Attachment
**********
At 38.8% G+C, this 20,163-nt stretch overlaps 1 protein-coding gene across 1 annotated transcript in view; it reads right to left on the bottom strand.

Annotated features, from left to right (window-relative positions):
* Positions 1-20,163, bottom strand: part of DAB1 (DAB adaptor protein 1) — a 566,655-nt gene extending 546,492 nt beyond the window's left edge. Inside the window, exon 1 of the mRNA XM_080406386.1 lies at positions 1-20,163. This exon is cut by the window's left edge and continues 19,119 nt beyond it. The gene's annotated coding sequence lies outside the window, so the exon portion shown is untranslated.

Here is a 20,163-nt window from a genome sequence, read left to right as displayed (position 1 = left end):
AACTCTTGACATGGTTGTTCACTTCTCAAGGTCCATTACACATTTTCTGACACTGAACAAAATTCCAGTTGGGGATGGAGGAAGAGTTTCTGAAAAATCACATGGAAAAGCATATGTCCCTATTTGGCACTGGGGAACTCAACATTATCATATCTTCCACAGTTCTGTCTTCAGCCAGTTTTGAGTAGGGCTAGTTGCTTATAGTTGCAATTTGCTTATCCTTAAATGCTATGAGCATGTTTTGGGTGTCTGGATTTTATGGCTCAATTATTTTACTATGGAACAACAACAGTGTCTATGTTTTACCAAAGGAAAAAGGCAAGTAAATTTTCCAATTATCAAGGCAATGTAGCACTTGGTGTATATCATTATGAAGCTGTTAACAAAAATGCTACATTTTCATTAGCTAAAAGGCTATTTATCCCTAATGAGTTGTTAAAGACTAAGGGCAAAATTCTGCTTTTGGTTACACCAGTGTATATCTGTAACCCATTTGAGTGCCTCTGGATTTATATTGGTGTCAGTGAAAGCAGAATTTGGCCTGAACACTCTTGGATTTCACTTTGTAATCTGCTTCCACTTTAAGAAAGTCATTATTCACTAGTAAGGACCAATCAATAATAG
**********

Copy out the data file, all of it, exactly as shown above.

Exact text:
At 38.8% G+C, this 20,163-nt stretch overlaps 1 protein-coding gene across 1 annotated transcript in view; it reads right to left on the bottom strand.

Annotated features, from left to right (window-relative positions):
* Positions 1-20,163, bottom strand: part of DAB1 (DAB adaptor protein 1) — a 566,655-nt gene extending 546,492 nt beyond the window's left edge. Inside the window, exon 1 of the mRNA XM_080406386.1 lies at positions 1-20,163. This exon is cut by the window's left edge and continues 19,119 nt beyond it. The gene's annotated coding sequence lies outside the window, so the exon portion shown is untranslated.

Here is a 20,163-nt window from a genome sequence, read left to right as displayed (position 1 = left end):
AACTCTTGACATGGTTGTTCACTTCTCAAGGTCCATTACACATTTTCTGACACTGAACAAAATTCCAGTTGGGGATGGAGGAAGAGTTTCTGAAAAATCACATGGAAAAGCATATGTCCCTATTTGGCACTGGGGAACTCAACATTATCATATCTTCCACAGTTCTGTCTTCAGCCAGTTTTGAGTAGGGCTAGTTGCTTATAGTTGCAATTTGCTTATCCTTAAATGCTATGAGCATGTTTTGGGTGTCTGGATTTTATGGCTCAATTATTTTACTATGGAACAACAACAGTGTCTATGTTTTACCAAAGGAAAAAGGCAAGTAAATTTTCCAATTATCAAGGCAATGTAGCACTTGGTGTATATCATTATGAAGCTGTTAACAAAAATGCTACATTTTCATTAGCTAAAAGGCTATTTATCCCTAATGAGTTGTTAAAGACTAAGGGCAAAATTCTGCTTTTGGTTACACCAGTGTATATCTGTAACCCATTTGAGTGCCTCTGGATTTATATTGGTGTCAGTGAAAGCAGAATTTGGCCTGAACACTCTTGGATTTCACTTTGTAATCTGCTTCCACTTTAAGAAAGTCATTATTCACTAGTAAGGACCAATCAATAATAG